If the NL Central is not the worst division in the majors, then the AL West is. The defending champion Oakland Athletics abandoned their star closer (Liam Hendriks), a reliable reliever (Joakim Soria) and middle infield (Marcus Semien and Tommy La Stella) in free agency. Oakland also traded slugger Khris Davis to Texas.
Trevor Bauer has allegedly harassed women and mocked transgendered people online. Are the Dodgers risking their values and by signing the star pitcher?
The Houston Astros lost ace Gerrit Cole in free agency a year ago, posted a losing record last season, then lost center fielder George Springer in free agency this year. Star pitcher Justin Verlander is expected to miss the season as he recovers from Tommy John surgery. Houston also lost outfielder Josh Reddick and key relievers Roberto Osuna, Chris Devenski and Brad Peacock to free agency, adding only former Dodger Pedro Baez.
The Seattle Mariners are building back from tanking, and the Texas Rangers are in mid-tank.
Of the top 50 free agents, as ranked by ESPN, one landed in the AL West: outfielder Michael Brantley, who re-signed with Houston.
Who is still in Houston from the cheating Astros of 2017, the year they beat the Dodgers in the World Series?
The infield, primarily: third baseman Alex Bregman, shortstop Carlos Correa, second baseman Jose Altuve, and first baseman Yuli Gurriel.
Fans did not get to boo the Astros last year, after commissioner Rob Manfred released the report on the team’s cheating. That’s a dead issue by now, right?
To the league, maybe, with A.J. Hinch returning from his suspension to manage the Detroit Tigers and Alex Cora returning from his suspension to manage the Boston Red Sox. Jeff Luhnow, the Houston general manager who could not find a job after his suspension expired, sued the Astros but reached a settlement.
To the fans? A.J. Pierzynski was booed in Anaheim for a decade after he apparently fooled an umpire in a 2005 playoff game against the Angels. Here’s predicting a high decibel level at Dodger Stadium Aug. 3-4, when the Astros return to L.A.
Why might Seattle hold a special place in Albert Pujols’ heart?
In 2018, Pujols recorded his 3,000th hit in Seattle. The Angels end the 2021 regular season in Seattle, which means Pujols might play the final game of his Hall of Fame career there.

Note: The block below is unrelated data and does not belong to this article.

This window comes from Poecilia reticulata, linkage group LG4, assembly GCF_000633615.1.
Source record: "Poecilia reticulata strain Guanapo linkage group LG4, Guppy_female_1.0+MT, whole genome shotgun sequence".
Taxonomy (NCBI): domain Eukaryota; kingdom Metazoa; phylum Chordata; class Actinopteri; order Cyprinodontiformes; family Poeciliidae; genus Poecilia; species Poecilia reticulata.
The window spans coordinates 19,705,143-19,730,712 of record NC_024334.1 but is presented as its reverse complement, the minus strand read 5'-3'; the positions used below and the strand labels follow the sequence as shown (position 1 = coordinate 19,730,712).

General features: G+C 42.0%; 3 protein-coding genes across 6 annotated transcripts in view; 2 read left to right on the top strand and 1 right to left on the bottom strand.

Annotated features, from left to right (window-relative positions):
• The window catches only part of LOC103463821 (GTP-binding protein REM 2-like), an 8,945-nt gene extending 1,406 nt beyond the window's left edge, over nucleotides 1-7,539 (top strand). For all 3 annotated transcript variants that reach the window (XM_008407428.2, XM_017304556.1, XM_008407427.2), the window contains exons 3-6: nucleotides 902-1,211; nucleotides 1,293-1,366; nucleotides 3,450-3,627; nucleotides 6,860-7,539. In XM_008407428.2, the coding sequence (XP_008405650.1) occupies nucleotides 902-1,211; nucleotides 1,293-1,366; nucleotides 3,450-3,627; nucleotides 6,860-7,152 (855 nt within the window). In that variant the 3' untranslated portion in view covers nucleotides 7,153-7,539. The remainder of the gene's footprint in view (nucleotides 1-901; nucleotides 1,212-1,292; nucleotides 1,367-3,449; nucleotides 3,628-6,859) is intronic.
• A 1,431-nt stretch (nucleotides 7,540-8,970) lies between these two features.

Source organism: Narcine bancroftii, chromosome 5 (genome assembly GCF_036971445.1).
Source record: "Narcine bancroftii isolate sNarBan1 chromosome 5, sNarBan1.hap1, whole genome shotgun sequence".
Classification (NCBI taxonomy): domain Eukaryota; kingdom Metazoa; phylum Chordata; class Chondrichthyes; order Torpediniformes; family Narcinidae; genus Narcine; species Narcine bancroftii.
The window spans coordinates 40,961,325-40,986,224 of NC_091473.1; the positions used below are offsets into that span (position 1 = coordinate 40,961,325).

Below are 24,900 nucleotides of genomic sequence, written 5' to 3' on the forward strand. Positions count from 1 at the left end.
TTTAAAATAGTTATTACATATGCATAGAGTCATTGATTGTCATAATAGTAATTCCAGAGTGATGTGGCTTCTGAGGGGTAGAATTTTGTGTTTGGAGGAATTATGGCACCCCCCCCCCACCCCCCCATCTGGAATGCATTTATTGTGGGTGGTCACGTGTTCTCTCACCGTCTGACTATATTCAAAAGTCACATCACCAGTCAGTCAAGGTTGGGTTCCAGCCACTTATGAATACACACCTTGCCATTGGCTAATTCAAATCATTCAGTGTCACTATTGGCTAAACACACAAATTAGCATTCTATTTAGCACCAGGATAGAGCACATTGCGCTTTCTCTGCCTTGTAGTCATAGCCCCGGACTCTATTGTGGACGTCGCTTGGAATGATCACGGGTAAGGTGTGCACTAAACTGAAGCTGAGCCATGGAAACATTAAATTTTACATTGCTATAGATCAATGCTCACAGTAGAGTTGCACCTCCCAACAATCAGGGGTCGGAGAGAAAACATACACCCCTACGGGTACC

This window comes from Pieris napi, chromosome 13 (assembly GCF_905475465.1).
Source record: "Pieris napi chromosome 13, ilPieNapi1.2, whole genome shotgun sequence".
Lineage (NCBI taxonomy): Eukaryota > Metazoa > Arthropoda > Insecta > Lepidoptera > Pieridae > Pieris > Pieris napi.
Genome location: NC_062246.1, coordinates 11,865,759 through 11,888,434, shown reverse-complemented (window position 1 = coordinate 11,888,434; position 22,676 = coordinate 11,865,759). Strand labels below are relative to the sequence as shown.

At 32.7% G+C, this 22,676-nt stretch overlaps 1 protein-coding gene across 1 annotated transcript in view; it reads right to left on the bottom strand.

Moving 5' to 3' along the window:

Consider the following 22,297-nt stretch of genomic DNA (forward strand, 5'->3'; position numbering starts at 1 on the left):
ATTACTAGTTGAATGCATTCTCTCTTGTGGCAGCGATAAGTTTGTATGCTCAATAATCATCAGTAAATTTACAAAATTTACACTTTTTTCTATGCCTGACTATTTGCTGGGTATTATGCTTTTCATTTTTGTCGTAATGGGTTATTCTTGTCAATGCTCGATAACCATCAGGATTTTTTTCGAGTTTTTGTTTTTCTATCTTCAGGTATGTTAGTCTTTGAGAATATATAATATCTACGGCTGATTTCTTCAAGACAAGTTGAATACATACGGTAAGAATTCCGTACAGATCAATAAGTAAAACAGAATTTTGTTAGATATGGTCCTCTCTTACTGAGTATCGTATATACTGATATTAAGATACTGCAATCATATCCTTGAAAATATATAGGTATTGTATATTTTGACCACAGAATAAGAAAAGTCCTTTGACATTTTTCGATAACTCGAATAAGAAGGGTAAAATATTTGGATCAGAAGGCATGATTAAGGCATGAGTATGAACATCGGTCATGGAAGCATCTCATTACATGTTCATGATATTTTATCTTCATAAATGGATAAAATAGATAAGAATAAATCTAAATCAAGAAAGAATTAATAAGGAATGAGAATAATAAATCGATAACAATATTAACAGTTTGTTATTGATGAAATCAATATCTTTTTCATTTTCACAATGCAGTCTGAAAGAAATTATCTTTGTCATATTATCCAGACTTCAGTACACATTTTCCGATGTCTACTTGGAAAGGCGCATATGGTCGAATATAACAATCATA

For Pujols, 41, a three-time most valuable player and 10-time All-Star, this is the 1`0th and last year of his contract with the Angels. The pandemic-shortened 2020 season almost certainly robbed him of a chance to hit 700 home runs; he needs 38. Pujols, once the most feared hitter in the majors, has not been even a league-average batter since 2016, according to the OPS+ statistic.
Even if a team wished to consider him as a designated hitter next season, there is no guarantee there will be a next season. The collective bargaining agreement expires in December, and distrust between the commissioner’s office and the players union has not been so entrenched since 1995, the last time a season was interrupted by a work stoppage.
If the two sides cannot agree on whether to use a DH in both leagues this season, it is hard to imagine how they might agree on radical changes to baseball’s compensation system that reward the younger players so prized by data-driven front offices.
Strike? Lockout? Ugh. Just tell us which lineup might be the most fun to watch this season.
The Toronto Blue Jays ranked third in the AL in runs last season, and they have added Springer and Semien to a batting order stacked with prodigious young sluggers in Vladimir Guerrero Jr., Bo Bichette, Cavan Biggio, Lourdes Gurriel, Teoscar Hernandez and Rowdy Tellez.
So can we look forward to seeing the Blue Jays on Sunday night?
LOL. Of the 13 national broadcasts ESPN has announced so far, these are the number of scheduled appearances among AL East teams: the Yankees 4, the last-place Boston Red Sox 2, the defending AL champion Rays 0, the Blue Jays 0.
Get our high school sports newsletter
Prep Rally is devoted to the SoCal high school sports experience, bringing you scores, stories and a behind-the-scenes look at what makes prep sports so popular.
You may occasionally receive promotional content from the Los Angeles Times.